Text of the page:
Uniquely Asian

NTU’s Master of Science in marketing and consumer insight programme focuses on the consumer market in this part of the world

Madam Huang says the knowledge she acquired from the course was directly transferable to her work.
Madam Huang says the knowledge she acquired from the course was directly transferable to her work.PHOTO: CHONG JUN LIANG

IF YOU think juggling work and studies is admirable, try doing what Madam Celyn Huang Shuhui did.

The 34-year-old mother aced her postgraduate studies while caring for a toddler and carrying another baby to term.

Now a senior brand manager for Nestlé Singapore, Madam Huang graduated in 2015 with a Master of Science (MSc) in marketing and consumer insight from the Nanyang Business School at Nanyang Technological University (NTU).

Half-way through the programme, Madam Huang discovered she was pregnant with her second child.

Like her pregnancy, the NTU programme was a serendipitous discovery. “Planning to do a Master in Business Administration (MBA), I was doing research on local MBAs and browsing NTU’s website, when I came across the MSc programme instead. The course caught my eye because it met all my needs, both in terms of curriculum and programme structure.”

Effective learning

Offered at NTU in collaboration with Nanyang Business School and the Institute on Asian Consumer Insight (ACI), the programme is designed for professionals who are exploring career opportunities in marketing. It focuses on developing the skills required to analyse, evaluate and appreciate the unique needs of Asian consumers.

Working and studying at the same time gave me the opportunity to apply whatever I learnt at work. This made the learning experience even more effective and meaningful.
MADAM CELYN HUANG SHUHUI, senior brand manager, Nestlé Singapore 

For Madam Huang, one of the key selling points of the programme was its focus on the Asian market. Apart from developing a deeper understanding of  marketing-related theories, she learnt important lessons on how consumers here and in the region think and behave. 

The practical curriculum includes modules that offer tools and techniques in real-world business settings, and comprises electives such as business analytics, digital marketing, and ethnography.

“After working for nearly nine years, I wanted to return to school to keep myself updated on the industry, stay relevant and remain competitive,” says Madam Huang, who adds that she would have taken all the electives on offer if she had the chance.

“The programme was designed such that it did not take up my evenings, which are precious family time. The structured modular approach allowed me to juggle my studies, work and family commitments well. Working and studying at the same time gave me the opportunity to apply whatever I learnt at work. This made the learning experience even more effective and meaningful,” she says.

Madam Huang’s favourite modules included Asian consumer insight; retailing in Asia, and creativity and design.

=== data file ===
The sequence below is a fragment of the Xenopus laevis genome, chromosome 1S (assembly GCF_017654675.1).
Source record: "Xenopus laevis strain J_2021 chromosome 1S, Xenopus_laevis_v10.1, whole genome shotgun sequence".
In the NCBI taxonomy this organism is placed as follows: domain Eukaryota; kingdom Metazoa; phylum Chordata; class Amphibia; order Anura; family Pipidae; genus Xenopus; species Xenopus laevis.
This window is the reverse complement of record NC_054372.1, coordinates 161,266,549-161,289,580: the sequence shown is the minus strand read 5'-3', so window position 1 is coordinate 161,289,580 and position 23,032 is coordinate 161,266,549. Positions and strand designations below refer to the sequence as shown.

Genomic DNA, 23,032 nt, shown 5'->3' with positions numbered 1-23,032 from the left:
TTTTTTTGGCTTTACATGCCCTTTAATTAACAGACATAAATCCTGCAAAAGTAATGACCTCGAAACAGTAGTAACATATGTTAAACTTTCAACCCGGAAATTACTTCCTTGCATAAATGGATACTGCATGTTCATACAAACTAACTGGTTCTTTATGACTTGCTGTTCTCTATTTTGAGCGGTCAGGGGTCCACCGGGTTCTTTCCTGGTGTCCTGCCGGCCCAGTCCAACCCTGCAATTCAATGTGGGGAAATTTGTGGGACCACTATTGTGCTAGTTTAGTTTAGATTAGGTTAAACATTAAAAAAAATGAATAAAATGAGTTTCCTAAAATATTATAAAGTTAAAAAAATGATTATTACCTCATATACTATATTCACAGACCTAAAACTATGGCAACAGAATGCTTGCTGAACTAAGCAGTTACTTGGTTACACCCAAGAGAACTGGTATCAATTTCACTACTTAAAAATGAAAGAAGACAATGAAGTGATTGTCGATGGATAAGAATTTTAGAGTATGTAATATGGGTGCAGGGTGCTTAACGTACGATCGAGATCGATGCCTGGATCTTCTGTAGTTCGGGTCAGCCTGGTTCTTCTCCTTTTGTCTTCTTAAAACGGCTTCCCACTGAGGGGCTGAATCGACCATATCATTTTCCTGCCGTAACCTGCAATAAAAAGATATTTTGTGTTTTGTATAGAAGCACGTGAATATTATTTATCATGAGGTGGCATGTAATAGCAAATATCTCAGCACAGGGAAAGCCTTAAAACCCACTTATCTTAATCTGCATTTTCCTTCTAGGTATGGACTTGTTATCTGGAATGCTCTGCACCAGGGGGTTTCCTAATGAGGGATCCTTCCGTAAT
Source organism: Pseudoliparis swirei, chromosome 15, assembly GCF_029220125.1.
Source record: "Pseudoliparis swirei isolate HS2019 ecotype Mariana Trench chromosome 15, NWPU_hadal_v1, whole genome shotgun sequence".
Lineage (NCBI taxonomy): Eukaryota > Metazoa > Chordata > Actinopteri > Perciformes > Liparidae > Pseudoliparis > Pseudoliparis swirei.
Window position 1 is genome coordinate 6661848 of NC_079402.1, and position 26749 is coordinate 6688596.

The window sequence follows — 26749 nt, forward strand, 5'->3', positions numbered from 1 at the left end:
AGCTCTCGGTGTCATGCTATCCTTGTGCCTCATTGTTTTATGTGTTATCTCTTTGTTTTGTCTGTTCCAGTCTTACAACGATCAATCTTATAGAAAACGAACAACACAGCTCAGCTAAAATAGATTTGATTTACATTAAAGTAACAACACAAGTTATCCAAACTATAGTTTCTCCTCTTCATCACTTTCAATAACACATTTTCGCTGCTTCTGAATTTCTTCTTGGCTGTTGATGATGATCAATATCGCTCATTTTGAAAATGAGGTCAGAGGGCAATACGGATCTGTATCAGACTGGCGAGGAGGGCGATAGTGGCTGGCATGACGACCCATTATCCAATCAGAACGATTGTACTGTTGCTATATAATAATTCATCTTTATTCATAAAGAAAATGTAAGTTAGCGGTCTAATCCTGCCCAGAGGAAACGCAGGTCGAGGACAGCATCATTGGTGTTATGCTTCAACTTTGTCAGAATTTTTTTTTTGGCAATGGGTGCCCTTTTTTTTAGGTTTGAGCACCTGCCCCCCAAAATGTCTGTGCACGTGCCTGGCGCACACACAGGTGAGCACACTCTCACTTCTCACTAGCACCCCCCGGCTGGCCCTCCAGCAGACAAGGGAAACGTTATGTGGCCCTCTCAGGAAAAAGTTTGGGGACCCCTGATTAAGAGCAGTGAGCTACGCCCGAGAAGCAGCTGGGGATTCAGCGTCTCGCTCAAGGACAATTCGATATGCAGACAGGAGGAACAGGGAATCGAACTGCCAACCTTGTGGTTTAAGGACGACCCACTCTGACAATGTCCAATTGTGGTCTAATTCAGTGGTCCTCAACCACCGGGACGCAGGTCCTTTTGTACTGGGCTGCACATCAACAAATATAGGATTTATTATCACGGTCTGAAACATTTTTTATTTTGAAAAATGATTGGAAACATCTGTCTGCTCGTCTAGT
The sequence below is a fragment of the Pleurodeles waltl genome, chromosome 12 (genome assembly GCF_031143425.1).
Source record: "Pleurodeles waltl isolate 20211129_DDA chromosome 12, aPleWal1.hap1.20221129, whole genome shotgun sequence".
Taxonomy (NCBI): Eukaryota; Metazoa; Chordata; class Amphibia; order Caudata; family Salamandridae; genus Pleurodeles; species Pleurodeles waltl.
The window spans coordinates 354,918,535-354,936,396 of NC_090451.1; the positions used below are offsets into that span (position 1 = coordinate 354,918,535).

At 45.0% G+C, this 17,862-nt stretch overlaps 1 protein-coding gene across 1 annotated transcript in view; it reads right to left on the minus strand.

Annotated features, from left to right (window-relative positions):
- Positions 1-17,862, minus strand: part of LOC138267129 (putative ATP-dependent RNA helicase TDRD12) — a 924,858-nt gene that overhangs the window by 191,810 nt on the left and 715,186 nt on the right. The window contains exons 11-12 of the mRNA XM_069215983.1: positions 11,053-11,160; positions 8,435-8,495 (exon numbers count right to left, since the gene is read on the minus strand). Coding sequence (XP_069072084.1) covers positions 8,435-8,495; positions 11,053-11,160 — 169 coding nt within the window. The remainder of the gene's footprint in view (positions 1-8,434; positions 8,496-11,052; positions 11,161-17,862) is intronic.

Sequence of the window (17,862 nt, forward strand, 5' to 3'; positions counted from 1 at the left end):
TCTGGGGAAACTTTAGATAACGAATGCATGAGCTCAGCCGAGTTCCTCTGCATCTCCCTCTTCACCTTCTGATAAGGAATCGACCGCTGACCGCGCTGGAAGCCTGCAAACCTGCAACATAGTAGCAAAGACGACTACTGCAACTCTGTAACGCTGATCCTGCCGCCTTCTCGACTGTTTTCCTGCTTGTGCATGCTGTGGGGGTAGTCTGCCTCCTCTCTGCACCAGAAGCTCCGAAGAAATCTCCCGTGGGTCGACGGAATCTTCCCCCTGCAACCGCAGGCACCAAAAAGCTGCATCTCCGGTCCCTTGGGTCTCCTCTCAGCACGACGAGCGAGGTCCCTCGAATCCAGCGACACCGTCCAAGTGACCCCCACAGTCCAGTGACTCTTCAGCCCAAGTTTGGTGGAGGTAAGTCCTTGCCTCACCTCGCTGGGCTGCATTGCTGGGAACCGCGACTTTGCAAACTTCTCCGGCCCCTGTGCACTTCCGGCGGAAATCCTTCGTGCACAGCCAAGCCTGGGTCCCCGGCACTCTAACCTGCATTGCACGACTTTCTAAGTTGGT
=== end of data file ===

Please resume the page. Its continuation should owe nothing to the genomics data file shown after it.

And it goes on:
“Retailing in Asia was fascinating. Our lecturer shared her vast experience in the retail industry and I learnt a lot from her. As part of this module, we had to do case studies and present our work to real clients such DFS and ION Orchard,” she recalls.

As an added appeal, the module on Asian consumer insight provided an in-depth look at the similarities and differences among consumers in Asia including China, India and Indonesia.

Applied knowledge

Perhaps the greatest value of the MSc programme was its applicability. In Madam Huang’s case, the knowledge that she acquired was directly transferable to her work.

As senior brand manager, she leads the marketing area for milk formula brands under Nestlé Singapore’s infant nutrition business.

“The module on creativity and design introduced me to the basics of product design, including issues such as product form and function, and also aesthetics,” she says.

“The modules on qualitative and quantitative research provided me with a deeper understanding of my consumers, especially the non-Singaporean parents. I am able to work with the research agencies better, and provide better briefs on our research needs,” she says, adding that she was able to propose innovative ways to execute promotional campaigns that are unique for her industry.

Madam Huang’s advice to those considering further studies is to do their homework before embarking on a similar journey. It is also important to get the support of one’s employer.

“The biggest challenges were allocating annual leave for this programme, and spending several weekends at school,” says Madam Huang, who had to forgo overseas vacations and precious family time.

“My bosses and colleagues were very supportive and understanding. For example, I was able to take examination leave for some modules and some meetings were rescheduled so that I could attend school,” she adds.

She encourages those in the marketing industry to give serious thought to upgrading their skills, believing that education should be a lifelong pursuit.

“The programme’s curriculum is very relevant and up-todate and the structure is highly flexible. If you are able to afford this investment, go for it,” says Madam Huang, who hopes to eventually move into a regional role where she can work on different challenges and consumers from diverse cultures and backgrounds.

Download PDF version of the Postgraduate Studies I supplement